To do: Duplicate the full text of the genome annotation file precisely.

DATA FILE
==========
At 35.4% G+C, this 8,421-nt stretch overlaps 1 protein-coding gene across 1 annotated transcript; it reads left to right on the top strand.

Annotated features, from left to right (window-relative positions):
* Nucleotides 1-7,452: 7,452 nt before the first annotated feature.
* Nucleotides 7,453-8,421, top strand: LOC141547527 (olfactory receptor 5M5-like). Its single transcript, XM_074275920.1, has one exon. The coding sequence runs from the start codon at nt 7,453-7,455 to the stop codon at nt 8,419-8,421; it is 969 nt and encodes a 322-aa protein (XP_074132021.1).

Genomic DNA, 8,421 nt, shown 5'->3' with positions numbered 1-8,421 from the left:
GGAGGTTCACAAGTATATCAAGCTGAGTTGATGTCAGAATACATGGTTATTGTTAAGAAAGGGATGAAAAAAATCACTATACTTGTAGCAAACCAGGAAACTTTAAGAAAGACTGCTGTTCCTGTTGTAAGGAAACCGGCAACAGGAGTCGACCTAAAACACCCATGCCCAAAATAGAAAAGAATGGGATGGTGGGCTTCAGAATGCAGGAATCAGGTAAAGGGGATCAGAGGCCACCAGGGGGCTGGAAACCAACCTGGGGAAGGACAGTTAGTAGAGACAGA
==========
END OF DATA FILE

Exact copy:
At 35.4% G+C, this 8,421-nt stretch overlaps 1 protein-coding gene across 1 annotated transcript; it reads left to right on the top strand.

Annotated features, from left to right (window-relative positions):
* Nucleotides 1-7,452: 7,452 nt before the first annotated feature.
* Nucleotides 7,453-8,421, top strand: LOC141547527 (olfactory receptor 5M5-like). Its single transcript, XM_074275920.1, has one exon. The coding sequence runs from the start codon at nt 7,453-7,455 to the stop codon at nt 8,419-8,421; it is 969 nt and encodes a 322-aa protein (XP_074132021.1).

Genomic DNA, 8,421 nt, shown 5'->3' with positions numbered 1-8,421 from the left:
GGAGGTTCACAAGTATATCAAGCTGAGTTGATGTCAGAATACATGGTTATTGTTAAGAAAGGGATGAAAAAAATCACTATACTTGTAGCAAACCAGGAAACTTTAAGAAAGACTGCTGTTCCTGTTGTAAGGAAACCGGCAACAGGAGTCGACCTAAAACACCCATGCCCAAAATAGAAAAGAATGGGATGGTGGGCTTCAGAATGCAGGAATCAGGTAAAGGGGATCAGAGGCCACCAGGGGGCTGGAAACCAACCTGGGGAAGGACAGTTAGTAGAGACAGA